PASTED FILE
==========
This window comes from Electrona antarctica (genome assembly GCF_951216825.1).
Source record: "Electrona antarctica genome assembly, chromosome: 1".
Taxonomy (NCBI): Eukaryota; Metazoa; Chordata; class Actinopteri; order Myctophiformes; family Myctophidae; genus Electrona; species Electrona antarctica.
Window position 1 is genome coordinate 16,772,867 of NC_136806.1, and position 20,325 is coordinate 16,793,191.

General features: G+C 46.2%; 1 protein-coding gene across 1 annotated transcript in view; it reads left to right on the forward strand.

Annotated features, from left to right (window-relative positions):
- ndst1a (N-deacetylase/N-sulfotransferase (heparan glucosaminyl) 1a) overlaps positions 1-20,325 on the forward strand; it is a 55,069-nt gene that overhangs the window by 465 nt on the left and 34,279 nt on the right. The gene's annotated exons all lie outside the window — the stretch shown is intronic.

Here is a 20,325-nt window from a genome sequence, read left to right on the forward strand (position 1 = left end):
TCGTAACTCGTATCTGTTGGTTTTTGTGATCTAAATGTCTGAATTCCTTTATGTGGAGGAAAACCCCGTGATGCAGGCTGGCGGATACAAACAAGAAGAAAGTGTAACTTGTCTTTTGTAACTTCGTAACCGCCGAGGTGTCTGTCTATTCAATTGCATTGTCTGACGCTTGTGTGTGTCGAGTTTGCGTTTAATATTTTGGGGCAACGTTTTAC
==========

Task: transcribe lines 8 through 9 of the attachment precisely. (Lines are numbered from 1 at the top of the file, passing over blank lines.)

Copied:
Here is a 20,325-nt window from a genome sequence, read left to right on the forward strand (position 1 = left end):
TCGTAACTCGTATCTGTTGGTTTTTGTGATCTAAATGTCTGAATTCCTTTATGTGGAGGAAAACCCCGTGATGCAGGCTGGCGGATACAAACAAGAAGAAAGTGTAACTTGTCTTTTGTAACTTCGTAACCGCCGAGGTGTCTGTCTATTCAATTGCATTGTCTGACGCTTGTGTGTGTCGAGTTTGCGTTTAATATTTTGGGGCAACGTTTTAC